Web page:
In an earlier article, we discussed the purpose of SUID, an advanced file permision. In the same lines, Sticky bit is also an advanced file permission used in Unix/Linux or its flavors. This feature was originally meant for regular files and directories, though is now used only in directories in many Unix flavors. This permission, when applied on a directory, allows users to maintain 'their' files in directories which are shared with everybody.
In any Unix flavor, directories are created at times with full permissions which are shared or accessed by everybody. Say, for example the '/tmp' directory. /tmp directory is accessible for each and every user, where the user can read, create/write and remove files. A careful look at the file permissions of the /tmp directory shows 777 which according to file permission definitions of directory, should allow every user even to edit or delete other user files. However, any user will be able to edit or delete only the files created by himself, not the files created by other users. How is it possible? This is where the 'sticky bit' comes in. Note the sticky bit present in the /tmp directory:
$ ls -ld /tmp drwxrwxrwt 27 root root 4096 Aug 17 18:48 /tmpThis sticky bit allows users to edit and remove files only belonging to them alone, not by others users, at the same time allowing the other users to create their own files and maintain them. To simplify it, sticky bit on this /tmp directory means "all permissions to the world but do not touch my files".
Let us create a scenario and try to understand this sticky bit in detail. For our simplicity, we consider 2 users: user1 and user2:
1. User1 creates a directory, say "test" under the /tmp and creates a file, say 'file1':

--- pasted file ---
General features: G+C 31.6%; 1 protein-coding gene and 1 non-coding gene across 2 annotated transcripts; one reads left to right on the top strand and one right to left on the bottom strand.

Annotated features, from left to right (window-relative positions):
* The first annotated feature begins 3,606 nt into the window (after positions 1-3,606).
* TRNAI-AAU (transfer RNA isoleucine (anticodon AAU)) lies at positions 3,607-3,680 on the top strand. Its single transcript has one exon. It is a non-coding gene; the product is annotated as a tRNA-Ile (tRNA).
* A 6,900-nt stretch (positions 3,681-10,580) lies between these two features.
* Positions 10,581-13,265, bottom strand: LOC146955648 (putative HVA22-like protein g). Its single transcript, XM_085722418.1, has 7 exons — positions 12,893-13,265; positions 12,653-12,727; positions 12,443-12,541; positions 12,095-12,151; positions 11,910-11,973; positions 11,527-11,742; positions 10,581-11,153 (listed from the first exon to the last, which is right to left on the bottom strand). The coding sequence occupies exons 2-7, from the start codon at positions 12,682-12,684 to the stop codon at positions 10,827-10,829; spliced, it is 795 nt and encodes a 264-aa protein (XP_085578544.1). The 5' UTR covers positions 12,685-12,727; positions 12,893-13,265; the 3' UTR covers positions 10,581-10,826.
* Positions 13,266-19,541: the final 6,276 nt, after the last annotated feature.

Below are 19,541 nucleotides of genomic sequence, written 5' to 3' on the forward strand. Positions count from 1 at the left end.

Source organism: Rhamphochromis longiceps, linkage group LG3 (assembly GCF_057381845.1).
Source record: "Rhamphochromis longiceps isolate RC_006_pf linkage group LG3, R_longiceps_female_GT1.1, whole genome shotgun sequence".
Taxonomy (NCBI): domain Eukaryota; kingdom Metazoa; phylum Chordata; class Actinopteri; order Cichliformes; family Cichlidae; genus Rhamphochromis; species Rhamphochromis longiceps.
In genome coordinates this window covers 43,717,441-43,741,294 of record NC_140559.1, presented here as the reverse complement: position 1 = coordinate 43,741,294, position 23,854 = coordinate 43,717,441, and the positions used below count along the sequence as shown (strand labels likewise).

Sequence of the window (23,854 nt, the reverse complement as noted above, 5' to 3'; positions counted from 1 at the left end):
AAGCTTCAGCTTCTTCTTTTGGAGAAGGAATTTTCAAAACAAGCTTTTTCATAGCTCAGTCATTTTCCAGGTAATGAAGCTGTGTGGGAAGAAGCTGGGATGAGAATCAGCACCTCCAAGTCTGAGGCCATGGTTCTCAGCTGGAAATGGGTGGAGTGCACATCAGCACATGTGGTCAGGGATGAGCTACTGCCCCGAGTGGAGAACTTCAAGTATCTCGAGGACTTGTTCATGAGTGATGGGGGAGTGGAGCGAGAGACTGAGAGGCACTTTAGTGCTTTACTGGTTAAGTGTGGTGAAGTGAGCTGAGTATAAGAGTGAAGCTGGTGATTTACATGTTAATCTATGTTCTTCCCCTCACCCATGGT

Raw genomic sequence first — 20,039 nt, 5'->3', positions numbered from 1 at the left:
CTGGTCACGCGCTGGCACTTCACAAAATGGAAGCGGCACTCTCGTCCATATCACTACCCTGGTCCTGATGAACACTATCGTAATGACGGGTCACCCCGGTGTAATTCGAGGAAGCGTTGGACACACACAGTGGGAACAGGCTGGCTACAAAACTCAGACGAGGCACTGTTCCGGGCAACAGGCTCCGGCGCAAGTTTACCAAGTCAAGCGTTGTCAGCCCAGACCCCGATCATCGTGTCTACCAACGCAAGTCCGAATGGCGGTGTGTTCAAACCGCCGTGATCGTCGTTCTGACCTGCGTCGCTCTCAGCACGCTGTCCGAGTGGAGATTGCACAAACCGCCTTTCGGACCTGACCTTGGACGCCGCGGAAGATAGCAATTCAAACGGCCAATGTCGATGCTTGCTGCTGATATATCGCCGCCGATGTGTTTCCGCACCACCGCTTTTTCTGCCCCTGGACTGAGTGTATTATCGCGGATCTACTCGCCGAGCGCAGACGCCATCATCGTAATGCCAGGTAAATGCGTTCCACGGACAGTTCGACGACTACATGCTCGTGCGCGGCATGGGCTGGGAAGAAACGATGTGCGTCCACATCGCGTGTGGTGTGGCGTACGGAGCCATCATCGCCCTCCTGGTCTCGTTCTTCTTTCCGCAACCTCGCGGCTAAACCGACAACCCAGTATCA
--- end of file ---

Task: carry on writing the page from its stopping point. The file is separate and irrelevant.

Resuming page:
$ echo $USER user1 $ pwd /tmp $ mkdir test $ chmod 777 test $ ls -ld test drwxrwxrwx 2 user1 dba 4096 Aug 17 18:48 test $ cd test $ touch file1 $ ls -l file1 -rw-r--r-- 1 user1 dba 0 Aug 17 18:48 file12. User2 now tries to remove the file "file1":
$ echo $USER user2 $ pwd /tmp/test $ ls file1 $ rm file1 $user2 was able to remove the file since the 'test' directory has 777 permissions which means world editable. And hence anybody can create, edit or delete anybody's files in this 'test' directory.
3. user1 now applies the 'sticky bit' to control this mess and creates a file:
$ pwd /tmp $ chmod +t test $ ls -ld test drwxrwxrwt 2 user1 dba 4096 Aug 17 18:48 test $ cd test $ touch file1 $ ls file1
Did you think why can't user1 simply remove 'write' permission to others from the test directory? By removing the write permission, user1 will be successful in preventing the user2 from removing his files. However, this move will also prevent user2 from creating his own files in the test directory. Hence, the sticky bit which is equal to "all permissions", at the same time "do not touch my files".
4. user2 now tries to delete the file 'file1':
$ pwd /tmp/test $ ls file1 $ rm file1 rm: cannot remove `file1': Operation not permitted $ mv file1 f1 mv: cannot move `file1' to `f1': Operation not permittedAs seen, the file is no longer removable or renamable. The file 'file1' can now be edited only by the owner of the file 'user1' or by the root user.
5. The user 'user2' can still create files, however, and edit or remove files which he has created.
$ touch file2 $ ls -l total 12 -rw-r--r-- 1 user1 dba 0 Aug 17 18:52 file1 -rw-r--r-- 1 user2 vmw 8 Aug 17 18:53 file2 $ cat > file2 welcome ^C $ rm file2 $user2 was able to create a file 'file2' and he was able to delete the file created by himself.
P.S: Sticky bit on regular files, though unused today in Linux, was originally meant to speed up execution. This bit on regular files was meant to be set on executables. Executables with sticky bit set are maintained in the swap space itself, so that the next time the executable is required, it can directory be run from swap memory, instead of getting it from the hard disk.